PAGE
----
Timing Belt Replacement
Regular vehicle maintenance is important for the performance and longevity of your car, and perhaps with the exception of letting your car run out of oil, there are fewer things more potentially damaging to your car’s engine than the timing belt going bad. While the majority of the belts and hoses in your vehicle cause minimal problems when they need replacing, and most are not that expensive to repair, a bad timing belt could cost you your engine, making for one extremely expensive repair bill. A timing belt replacement prior to the part breaking can save your car.
Causes Of A Bad Belt
The timing belt is responsible for the timing of motions of parts of the engine, including the pistons and valves. These work together to power your car, but a specific rhythm must be maintained to keep the parts working as they should. Belts are made of rubber. The heat of the engine causes the belt to stretch, and with age, the belt weakens. This affects the teeth of the belt, which is what the engine depends on for the timing of its functions.
If the belt breaks or the worn teeth cause it to slip, the timing of the various parts of the engine are affected. While there is no prior warning for a bad belt, most mechanics use the age of the vehicle for recommendations regarding timing belt replacement. A general guideline is replacing the belt every 50,000 to 60,000 miles to ensure that it remains in good working order.
While the timing belt is no different than your vehicle’s other belts in composition, it is the location of this rubber belt that can cause problems, particularly if your vehicle contains an interference engine. With this type of engine, there is only a small amount of space between pistons and the valves. If the timing belt breaks or slips, it can cause damage to the pistons; in the worst case scenario, a piston can collide with one of the engine’s open valves.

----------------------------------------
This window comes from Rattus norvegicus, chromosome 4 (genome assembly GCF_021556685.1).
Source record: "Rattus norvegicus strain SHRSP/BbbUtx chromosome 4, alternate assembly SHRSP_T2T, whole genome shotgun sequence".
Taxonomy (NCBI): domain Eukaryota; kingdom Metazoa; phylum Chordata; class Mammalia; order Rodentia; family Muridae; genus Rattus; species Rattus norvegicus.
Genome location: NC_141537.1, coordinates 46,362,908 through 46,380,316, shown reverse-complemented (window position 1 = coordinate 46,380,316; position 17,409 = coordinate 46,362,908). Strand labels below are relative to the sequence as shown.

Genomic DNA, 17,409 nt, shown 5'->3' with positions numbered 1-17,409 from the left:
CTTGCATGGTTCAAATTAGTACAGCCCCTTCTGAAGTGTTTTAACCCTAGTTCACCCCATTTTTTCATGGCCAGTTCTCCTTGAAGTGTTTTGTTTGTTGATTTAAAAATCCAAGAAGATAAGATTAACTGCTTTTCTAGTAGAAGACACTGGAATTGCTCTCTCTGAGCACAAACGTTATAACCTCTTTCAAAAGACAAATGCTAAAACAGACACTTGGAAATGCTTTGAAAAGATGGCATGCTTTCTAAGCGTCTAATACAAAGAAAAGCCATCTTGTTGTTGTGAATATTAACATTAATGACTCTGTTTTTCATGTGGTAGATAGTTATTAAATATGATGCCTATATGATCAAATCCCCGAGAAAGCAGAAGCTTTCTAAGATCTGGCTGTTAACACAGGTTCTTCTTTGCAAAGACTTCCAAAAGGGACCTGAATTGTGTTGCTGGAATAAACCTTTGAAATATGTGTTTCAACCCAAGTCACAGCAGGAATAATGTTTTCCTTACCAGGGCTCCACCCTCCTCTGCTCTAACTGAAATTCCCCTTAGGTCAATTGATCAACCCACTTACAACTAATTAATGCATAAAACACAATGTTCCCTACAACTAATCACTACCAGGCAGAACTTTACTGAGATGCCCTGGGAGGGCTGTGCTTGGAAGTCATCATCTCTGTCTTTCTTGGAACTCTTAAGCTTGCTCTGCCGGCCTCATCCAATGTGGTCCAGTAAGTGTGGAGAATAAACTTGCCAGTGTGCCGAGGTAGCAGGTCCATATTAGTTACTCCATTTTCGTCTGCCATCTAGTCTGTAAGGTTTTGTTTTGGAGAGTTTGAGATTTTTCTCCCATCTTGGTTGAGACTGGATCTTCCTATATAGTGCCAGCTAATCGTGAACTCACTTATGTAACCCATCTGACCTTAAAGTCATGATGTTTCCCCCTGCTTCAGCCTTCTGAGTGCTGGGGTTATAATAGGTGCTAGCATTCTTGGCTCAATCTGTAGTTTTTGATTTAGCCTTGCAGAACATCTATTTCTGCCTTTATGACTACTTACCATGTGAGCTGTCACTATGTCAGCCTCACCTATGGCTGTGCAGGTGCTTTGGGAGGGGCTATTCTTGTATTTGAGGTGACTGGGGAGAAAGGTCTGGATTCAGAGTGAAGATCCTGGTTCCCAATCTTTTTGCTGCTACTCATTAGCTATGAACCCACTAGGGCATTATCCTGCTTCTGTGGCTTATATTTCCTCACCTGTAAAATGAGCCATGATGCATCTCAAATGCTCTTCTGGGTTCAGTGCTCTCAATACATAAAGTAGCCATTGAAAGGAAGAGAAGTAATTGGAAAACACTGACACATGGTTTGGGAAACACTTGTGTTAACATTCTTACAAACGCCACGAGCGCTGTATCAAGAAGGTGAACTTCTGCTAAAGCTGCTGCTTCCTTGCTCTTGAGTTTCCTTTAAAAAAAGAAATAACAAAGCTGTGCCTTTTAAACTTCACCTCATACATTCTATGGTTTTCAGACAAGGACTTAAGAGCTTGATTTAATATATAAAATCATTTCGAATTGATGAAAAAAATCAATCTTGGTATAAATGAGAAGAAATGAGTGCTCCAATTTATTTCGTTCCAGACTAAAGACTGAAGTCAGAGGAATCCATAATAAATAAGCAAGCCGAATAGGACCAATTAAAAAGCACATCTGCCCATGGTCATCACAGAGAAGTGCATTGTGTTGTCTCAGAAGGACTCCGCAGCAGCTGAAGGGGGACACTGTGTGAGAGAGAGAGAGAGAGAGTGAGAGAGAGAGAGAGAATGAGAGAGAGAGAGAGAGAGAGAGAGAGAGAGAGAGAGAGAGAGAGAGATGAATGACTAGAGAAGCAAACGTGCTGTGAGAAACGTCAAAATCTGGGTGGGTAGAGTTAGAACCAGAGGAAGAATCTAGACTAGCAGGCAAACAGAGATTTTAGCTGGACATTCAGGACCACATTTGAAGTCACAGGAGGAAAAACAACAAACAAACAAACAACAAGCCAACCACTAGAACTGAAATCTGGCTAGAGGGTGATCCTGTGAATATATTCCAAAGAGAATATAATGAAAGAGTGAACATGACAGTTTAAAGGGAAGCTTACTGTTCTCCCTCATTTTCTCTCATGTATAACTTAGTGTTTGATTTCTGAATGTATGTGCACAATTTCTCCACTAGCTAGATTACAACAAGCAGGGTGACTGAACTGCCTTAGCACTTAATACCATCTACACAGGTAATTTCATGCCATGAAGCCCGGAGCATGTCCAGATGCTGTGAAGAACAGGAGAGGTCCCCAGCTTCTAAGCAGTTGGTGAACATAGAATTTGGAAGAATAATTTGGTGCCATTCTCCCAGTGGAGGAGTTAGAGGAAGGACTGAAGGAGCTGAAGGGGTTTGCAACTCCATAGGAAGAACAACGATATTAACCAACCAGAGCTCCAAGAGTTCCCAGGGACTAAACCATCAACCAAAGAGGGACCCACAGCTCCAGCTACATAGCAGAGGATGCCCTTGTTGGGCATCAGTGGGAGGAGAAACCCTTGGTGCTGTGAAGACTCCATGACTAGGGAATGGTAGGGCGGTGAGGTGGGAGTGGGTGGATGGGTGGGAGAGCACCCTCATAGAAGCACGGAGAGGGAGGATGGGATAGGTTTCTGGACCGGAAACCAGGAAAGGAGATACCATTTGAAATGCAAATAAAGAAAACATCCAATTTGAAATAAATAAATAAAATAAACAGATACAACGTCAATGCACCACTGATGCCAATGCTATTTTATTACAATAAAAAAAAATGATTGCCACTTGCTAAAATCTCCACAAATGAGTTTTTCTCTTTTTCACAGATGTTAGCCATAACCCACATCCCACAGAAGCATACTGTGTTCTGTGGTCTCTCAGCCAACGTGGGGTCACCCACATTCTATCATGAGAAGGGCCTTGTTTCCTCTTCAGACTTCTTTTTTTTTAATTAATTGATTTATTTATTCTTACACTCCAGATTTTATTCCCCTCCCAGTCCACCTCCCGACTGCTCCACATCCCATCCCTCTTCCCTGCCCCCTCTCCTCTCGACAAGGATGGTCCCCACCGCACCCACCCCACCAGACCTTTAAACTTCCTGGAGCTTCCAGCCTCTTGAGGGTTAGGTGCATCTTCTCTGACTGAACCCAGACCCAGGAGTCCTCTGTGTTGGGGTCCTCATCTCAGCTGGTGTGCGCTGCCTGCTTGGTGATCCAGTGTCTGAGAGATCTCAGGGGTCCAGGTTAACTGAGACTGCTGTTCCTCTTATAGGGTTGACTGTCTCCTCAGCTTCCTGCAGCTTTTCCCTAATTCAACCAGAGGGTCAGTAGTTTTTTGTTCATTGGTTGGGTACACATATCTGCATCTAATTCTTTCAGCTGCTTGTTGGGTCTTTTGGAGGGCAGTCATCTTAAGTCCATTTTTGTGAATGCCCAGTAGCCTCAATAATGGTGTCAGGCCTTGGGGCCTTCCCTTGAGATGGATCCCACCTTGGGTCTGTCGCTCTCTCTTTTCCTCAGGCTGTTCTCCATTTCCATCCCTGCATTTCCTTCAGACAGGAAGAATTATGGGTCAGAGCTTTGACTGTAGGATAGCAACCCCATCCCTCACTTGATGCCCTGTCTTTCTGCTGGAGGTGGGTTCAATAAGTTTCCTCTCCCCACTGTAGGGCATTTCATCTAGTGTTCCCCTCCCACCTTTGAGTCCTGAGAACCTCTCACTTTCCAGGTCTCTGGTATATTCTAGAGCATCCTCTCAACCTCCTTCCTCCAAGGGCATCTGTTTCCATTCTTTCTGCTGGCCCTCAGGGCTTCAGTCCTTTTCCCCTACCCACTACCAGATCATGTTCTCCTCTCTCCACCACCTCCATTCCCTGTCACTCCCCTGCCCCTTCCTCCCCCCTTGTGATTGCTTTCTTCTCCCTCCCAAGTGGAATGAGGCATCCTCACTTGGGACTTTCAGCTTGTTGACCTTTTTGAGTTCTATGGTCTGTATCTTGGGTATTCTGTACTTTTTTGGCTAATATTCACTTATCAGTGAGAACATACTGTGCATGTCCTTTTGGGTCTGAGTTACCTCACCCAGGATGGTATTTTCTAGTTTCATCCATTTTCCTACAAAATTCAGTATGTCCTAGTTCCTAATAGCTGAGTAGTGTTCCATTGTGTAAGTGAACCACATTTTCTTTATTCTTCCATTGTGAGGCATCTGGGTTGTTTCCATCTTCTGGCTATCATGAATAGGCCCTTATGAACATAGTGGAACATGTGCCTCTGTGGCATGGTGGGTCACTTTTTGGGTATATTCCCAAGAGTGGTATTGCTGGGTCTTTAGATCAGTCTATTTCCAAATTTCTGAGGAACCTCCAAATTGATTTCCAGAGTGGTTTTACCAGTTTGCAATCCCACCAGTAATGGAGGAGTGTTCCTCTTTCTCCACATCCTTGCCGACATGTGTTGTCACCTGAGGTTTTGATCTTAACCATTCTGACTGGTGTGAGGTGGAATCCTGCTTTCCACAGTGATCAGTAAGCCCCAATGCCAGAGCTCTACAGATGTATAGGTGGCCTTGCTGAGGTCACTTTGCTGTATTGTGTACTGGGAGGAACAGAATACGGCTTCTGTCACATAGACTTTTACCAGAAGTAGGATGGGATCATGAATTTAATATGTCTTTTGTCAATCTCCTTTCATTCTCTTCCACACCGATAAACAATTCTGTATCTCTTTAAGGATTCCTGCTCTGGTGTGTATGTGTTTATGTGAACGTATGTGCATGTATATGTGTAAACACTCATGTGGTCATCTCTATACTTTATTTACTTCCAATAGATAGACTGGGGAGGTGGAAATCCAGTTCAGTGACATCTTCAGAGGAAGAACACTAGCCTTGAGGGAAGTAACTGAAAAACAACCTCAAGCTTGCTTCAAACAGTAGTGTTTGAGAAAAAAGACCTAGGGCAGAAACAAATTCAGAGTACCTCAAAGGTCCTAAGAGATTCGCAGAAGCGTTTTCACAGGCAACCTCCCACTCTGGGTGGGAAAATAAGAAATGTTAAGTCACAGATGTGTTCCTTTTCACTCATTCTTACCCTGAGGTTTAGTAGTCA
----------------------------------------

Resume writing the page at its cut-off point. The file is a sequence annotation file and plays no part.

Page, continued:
This will cause your car to stop, and it won’t start again without some extremely costly repairs. Unfortunately, this worst case scenario event is a frequent outcome of a timing belt slip. A timing belt replacement in a vehicle that has sustained engine damage as a result of the break can cost more than the vehicle is worth.
If a timing belt break or slip occurs in a non-interference engine, the outcome is not as bad. The pistons and valves are spaced further apart in this type of engine, and damage to a piston as the result of the belt breaking will usually not cause the piston to interfere in any way with the function of the valves. However, piston damage is still significant to repair, and the more engine damage that occurs, then the more you will have to pay for parts and labor, in addition to the timing belt replacement job itself. Regardless of the type of engine, this costly repair is best avoided by replacing aged parts before they wear out.